Laws and legal documents when transferring large sums of money into China
We value our editorial independence, basing our comparison results, content and reviews on objective analysis without bias.
But we may receive compensation when you click links on our site. Learn more about how we make money.
How to deal with tricky taxes when sending money to loved ones and businesses in China.
Buying an apartment in Anshan, starting a business in Beijing or studying in Shanghai can require sending large money transfers to China. Before you move your money out of the US, learn more about whether China taxes large cash remittances.
How China regulates large remittances
When sending money to China, you could be concerned about potential gift taxes. The good news: China is one of the few countries that doesn’t levy an inheritance or gift tax on cash sent into the country.
However, the result of a relaxed socialist economy, China announced in 2017 that it’s considering imposing inheritance and gift taxes in the next few years. We’ll update this space as details trickle in.
Do I have to report large transfers out of the US?
Nearly 20 years after 9/11, the government still pays a lot of attention to money that enters and leaves the US. Which means that if you fail to report a large money transfer to China, it will likely be discovered.
How will my recipient receive my remittance in China?
The process of receiving a money transfer in China depends largely on your provider and how you’ve marked it for delivery. Your recipient may need to provide government-issued photo ID or a transaction confirmation number to receive your funds.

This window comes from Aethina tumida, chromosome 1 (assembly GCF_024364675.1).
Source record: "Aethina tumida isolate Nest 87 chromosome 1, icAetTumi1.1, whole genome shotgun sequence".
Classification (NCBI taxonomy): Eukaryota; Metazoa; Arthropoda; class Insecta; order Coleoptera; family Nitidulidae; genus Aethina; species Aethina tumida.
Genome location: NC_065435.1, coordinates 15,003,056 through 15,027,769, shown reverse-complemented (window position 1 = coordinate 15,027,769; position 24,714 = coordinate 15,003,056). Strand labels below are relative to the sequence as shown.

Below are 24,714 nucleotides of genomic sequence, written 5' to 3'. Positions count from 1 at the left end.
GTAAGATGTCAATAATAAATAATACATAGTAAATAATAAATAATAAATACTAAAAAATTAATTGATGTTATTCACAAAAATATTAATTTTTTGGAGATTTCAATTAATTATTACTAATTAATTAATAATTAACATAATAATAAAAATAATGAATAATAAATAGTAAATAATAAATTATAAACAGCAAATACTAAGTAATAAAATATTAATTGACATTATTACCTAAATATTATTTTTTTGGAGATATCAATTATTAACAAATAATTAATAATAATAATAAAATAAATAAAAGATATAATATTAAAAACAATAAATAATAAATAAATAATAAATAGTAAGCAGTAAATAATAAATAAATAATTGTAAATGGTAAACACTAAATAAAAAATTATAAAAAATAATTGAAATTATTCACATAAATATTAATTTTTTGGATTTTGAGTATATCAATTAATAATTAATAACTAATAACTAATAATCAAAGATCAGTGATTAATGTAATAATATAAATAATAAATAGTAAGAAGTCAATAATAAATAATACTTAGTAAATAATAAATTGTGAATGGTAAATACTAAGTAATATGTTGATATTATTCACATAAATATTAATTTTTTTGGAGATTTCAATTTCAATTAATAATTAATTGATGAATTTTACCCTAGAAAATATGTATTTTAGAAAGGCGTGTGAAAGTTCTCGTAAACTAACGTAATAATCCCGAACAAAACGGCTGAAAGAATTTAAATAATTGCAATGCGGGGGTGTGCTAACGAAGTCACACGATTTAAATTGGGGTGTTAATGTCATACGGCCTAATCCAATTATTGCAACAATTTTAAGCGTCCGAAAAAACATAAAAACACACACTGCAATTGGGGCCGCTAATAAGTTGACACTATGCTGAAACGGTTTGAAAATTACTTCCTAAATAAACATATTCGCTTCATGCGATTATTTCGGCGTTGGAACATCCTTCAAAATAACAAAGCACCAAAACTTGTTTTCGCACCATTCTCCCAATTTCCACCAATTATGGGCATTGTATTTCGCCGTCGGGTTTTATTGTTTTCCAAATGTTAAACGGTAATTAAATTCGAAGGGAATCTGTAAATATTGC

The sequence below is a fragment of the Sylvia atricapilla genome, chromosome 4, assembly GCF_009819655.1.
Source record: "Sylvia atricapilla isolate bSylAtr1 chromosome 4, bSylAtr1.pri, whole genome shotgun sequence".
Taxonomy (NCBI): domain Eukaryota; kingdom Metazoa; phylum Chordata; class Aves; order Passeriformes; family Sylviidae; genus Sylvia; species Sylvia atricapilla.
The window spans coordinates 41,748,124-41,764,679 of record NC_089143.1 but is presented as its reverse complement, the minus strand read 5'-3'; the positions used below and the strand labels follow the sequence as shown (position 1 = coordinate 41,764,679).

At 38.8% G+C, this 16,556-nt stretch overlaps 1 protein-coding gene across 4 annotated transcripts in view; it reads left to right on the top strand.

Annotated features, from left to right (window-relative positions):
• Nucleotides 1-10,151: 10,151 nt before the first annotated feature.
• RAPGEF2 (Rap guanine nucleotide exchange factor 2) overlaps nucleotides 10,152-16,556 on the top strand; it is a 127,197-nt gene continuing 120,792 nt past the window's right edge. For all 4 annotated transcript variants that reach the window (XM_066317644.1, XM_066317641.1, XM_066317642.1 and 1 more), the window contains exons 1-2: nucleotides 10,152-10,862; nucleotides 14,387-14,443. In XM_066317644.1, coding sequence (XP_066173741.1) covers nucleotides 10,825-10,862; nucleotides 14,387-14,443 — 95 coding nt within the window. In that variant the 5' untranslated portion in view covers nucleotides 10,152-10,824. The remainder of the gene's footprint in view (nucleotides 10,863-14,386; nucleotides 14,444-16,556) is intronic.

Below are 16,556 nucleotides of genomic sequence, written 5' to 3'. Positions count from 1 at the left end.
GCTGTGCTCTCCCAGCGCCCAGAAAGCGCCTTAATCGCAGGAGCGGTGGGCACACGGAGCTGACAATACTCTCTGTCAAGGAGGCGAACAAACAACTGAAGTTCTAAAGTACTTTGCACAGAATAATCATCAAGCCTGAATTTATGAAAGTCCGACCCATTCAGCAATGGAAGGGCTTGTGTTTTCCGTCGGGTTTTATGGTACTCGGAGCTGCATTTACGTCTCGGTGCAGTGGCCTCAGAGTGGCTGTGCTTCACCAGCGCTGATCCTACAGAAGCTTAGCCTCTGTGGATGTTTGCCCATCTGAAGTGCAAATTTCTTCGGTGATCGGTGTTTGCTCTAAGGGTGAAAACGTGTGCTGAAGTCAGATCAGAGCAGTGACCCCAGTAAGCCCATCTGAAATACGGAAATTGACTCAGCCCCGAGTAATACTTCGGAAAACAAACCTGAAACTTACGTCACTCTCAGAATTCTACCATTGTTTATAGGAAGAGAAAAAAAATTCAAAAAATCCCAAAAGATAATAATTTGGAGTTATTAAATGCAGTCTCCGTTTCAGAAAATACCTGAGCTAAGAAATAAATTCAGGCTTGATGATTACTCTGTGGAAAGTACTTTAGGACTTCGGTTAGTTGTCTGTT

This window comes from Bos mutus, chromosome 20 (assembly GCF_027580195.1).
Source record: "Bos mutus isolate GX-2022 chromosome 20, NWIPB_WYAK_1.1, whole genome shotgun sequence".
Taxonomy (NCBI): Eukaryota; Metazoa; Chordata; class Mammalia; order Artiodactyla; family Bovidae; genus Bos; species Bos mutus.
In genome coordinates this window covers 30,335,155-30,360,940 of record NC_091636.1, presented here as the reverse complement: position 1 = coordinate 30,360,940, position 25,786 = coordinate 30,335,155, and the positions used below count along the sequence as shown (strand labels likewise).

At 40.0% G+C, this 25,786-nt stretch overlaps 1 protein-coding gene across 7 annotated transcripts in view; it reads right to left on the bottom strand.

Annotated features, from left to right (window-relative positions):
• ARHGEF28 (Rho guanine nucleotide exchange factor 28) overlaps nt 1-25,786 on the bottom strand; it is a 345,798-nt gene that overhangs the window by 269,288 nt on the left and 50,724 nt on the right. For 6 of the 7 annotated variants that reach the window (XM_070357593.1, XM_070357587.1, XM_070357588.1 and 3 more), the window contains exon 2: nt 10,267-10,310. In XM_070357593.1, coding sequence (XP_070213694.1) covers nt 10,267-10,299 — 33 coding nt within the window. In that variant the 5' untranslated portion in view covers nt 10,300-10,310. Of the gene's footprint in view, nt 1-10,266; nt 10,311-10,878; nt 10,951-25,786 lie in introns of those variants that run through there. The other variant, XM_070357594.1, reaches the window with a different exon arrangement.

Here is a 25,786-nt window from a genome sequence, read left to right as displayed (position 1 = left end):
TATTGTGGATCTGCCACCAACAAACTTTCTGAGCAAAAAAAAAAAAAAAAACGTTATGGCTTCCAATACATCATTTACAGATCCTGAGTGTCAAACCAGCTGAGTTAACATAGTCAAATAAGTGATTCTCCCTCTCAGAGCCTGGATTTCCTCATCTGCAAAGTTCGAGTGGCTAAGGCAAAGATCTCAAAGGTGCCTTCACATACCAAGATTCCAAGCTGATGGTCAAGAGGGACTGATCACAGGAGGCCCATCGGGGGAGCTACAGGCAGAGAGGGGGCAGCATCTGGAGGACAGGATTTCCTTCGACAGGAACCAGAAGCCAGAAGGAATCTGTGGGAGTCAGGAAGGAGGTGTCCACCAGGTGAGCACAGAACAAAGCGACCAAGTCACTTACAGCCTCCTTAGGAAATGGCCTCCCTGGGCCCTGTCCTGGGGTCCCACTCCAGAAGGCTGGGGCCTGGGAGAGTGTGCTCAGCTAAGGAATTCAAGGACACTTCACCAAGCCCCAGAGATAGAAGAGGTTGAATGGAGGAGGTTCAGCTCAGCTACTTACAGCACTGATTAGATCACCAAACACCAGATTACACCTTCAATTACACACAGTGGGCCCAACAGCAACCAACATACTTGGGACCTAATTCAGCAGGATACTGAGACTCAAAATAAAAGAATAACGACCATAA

If they own an account with a Chinese bank or money transfer company, they may not be required to provide this information each time you send money.
As with all international money transfers, be wary of potential fraud and only send money to people you know. Using a reputable provider can safeguard you from potential scams.
If you follow the law and submit your legal documentation timely and accurately, you shouldn’t experience hassles with the IRS. If you choose not to follow the law, you may be on the hook for stiff penalties, including jail time.
Penalties can be avoided if you can show the IRS reasonable cause for a failure to file. However, the US does not consider reasonable cause to include information that might be a crime in another country.
How likely would you be to recommend finder to a friend or colleague?
Very UnlikelyExtremely Likely
Thank you for your feedback.
Our goal is to create the best possible product, and your thoughts, ideas and suggestions play a major role in helping us identify opportunities to improve.
finder.com is an independent comparison platform and information service that aims to provide you with the tools you need to make better decisions. While we are independent, we may receive compensation from our partners for placement of their products or services. We may also receive compensation if you click on certain links posted on our site. While compensation arrangements may affect the order, position or placement of product information, it doesn't influence our assessment of those products. Please don't interpret the order in which products appear on our Site as any endorsement or recommendation from us. finder.com compares a wide range of products, providers and services but we don't provide information on all available products, providers or services. Please appreciate that there may be other options available to you than the products, providers or services covered by our service.